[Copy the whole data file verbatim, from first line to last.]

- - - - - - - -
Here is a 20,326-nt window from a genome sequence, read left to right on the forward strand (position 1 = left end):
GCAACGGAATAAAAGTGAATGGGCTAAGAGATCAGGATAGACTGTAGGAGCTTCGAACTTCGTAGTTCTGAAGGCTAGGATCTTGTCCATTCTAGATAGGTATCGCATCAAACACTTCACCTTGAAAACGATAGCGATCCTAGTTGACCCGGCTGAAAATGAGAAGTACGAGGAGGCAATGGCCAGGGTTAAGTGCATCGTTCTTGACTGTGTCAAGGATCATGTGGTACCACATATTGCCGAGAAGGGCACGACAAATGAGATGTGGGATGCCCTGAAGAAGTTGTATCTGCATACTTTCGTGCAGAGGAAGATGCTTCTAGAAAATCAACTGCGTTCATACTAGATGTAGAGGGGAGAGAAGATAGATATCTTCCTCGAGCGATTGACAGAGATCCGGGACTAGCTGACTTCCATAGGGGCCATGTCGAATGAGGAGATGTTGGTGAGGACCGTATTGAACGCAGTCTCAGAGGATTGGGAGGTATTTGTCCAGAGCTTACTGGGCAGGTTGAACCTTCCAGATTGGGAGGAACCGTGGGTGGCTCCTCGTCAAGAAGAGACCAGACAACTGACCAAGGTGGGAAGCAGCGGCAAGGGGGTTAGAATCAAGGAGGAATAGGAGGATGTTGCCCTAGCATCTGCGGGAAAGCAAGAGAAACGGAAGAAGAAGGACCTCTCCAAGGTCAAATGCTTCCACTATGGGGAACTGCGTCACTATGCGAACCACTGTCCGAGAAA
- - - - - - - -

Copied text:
Here is a 20,326-nt window from a genome sequence, read left to right on the forward strand (position 1 = left end):
GCAACGGAATAAAAGTGAATGGGCTAAGAGATCAGGATAGACTGTAGGAGCTTCGAACTTCGTAGTTCTGAAGGCTAGGATCTTGTCCATTCTAGATAGGTATCGCATCAAACACTTCACCTTGAAAACGATAGCGATCCTAGTTGACCCGGCTGAAAATGAGAAGTACGAGGAGGCAATGGCCAGGGTTAAGTGCATCGTTCTTGACTGTGTCAAGGATCATGTGGTACCACATATTGCCGAGAAGGGCACGACAAATGAGATGTGGGATGCCCTGAAGAAGTTGTATCTGCATACTTTCGTGCAGAGGAAGATGCTTCTAGAAAATCAACTGCGTTCATACTAGATGTAGAGGGGAGAGAAGATAGATATCTTCCTCGAGCGATTGACAGAGATCCGGGACTAGCTGACTTCCATAGGGGCCATGTCGAATGAGGAGATGTTGGTGAGGACCGTATTGAACGCAGTCTCAGAGGATTGGGAGGTATTTGTCCAGAGCTTACTGGGCAGGTTGAACCTTCCAGATTGGGAGGAACCGTGGGTGGCTCCTCGTCAAGAAGAGACCAGACAACTGACCAAGGTGGGAAGCAGCGGCAAGGGGGTTAGAATCAAGGAGGAATAGGAGGATGTTGCCCTAGCATCTGCGGGAAAGCAAGAGAAACGGAAGAAGAAGGACCTCTCCAAGGTCAAATGCTTCCACTATGGGGAACTGCGTCACTATGCGAACCACTGTCCGAGAAA